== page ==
When you lay down a proposition which is forthwith controverted, it is of course optional with you to take up the cudgels in its defence. If you are deeply convinced of its truth, you will perhaps be content to leave it to take care of itself; or, at all events, you will not go out of your way to push its fortunes; for you will reflect that in the long run an opinion often borrows credit from the forbearance of its patrons. In the long run, we say; it will meanwhile cost you an occasional pang to see your cherished theory turned into a football by the critics. A football is not, as such, a very respectable object, and the more numerous the players, the more ridiculous it becomes. Unless, therefore, you are very confident of your ability to rescue it from the chaos of kicks, you will best consult its interests by not mingling in the game.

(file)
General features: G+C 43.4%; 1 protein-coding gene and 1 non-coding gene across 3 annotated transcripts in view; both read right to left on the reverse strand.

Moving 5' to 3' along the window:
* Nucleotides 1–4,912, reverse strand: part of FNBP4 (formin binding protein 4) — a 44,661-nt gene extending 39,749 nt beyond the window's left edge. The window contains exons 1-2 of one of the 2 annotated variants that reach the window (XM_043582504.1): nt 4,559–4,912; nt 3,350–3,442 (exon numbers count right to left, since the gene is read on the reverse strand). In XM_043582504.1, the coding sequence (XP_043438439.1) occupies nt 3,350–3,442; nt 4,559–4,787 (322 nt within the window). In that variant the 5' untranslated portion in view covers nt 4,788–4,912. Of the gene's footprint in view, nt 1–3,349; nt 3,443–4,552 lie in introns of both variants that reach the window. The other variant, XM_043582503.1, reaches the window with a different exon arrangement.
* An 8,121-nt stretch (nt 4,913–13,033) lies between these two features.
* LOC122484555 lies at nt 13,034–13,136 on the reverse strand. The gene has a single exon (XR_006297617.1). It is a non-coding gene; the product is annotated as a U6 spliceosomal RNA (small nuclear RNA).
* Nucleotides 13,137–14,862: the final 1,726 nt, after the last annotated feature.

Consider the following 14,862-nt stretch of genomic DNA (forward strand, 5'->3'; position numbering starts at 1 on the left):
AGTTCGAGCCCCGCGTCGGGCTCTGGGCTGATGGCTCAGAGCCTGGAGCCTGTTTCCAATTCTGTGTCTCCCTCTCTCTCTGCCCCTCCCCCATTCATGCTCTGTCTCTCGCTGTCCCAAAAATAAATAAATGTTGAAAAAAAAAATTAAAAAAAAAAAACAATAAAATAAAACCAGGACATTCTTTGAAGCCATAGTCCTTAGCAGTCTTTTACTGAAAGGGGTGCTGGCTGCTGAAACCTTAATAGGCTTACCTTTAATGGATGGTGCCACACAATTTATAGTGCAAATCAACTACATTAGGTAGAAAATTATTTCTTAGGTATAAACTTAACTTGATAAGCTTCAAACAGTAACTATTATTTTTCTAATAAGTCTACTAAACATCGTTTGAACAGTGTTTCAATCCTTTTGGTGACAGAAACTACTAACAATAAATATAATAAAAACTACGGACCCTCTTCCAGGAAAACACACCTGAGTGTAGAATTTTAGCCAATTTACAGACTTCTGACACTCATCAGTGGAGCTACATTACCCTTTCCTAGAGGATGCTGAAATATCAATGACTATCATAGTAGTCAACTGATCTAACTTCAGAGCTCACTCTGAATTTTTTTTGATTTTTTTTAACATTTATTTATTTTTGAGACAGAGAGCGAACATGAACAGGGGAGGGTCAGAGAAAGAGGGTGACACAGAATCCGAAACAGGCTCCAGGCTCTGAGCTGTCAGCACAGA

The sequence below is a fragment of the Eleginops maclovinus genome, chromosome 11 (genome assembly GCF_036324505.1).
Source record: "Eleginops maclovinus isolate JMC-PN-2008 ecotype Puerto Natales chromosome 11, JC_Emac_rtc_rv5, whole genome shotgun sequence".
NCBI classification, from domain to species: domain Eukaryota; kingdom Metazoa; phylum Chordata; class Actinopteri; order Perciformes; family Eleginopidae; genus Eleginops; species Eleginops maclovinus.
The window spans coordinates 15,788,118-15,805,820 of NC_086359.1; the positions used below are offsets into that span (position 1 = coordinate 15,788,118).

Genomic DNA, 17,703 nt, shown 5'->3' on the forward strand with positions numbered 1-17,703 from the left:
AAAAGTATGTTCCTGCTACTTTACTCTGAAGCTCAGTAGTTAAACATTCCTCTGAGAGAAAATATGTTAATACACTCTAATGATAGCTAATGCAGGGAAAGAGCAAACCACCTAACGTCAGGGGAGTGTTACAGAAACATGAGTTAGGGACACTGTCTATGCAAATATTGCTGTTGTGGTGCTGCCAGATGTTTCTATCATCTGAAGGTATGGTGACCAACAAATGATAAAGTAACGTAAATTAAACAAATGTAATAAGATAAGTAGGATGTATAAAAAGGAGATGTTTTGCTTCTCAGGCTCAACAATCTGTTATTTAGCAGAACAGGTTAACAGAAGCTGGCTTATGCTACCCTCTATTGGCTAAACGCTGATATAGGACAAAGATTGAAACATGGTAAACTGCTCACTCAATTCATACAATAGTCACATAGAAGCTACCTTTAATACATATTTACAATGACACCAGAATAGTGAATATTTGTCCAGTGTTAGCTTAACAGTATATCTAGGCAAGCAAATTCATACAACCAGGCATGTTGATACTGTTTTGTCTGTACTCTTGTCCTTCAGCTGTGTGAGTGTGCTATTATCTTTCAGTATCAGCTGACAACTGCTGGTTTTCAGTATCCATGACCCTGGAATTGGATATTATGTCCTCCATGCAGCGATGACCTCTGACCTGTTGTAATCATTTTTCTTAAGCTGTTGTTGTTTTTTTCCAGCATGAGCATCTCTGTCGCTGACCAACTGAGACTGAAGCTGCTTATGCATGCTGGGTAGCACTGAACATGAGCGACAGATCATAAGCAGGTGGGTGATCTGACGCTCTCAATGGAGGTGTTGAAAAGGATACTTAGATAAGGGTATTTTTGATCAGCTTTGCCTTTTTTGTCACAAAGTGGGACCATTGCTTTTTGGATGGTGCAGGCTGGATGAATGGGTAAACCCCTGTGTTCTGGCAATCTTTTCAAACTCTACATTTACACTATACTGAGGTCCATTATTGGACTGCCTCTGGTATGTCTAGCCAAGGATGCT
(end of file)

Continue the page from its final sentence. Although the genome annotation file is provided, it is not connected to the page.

I've spent a life-time attacking religious beliefs and have not wavered from a view of the universe that many would regard as bleak. Namely, that it is a meaningless place devoid of deity.However I'm unwilling simply to repeat the old arguments of the past when, in fact, God is a moving target and is taking all sorts of new shapes and forms. The arguments used against the long bow are not particularly useful when debating nuclear weapons, and the simple arguments against the old model gods are not sufficient when dealing with the likes of Davies et al.For example, the notion that God didn't exist, doesn't exist but may come into existence through the spread of consciousness throughout the universe is too clever to be pooh-poohed along Bertrand Russell lines. And if I had the time I could give you half a dozen other scientific theologies that will need snappier footwork from the atheist of the future.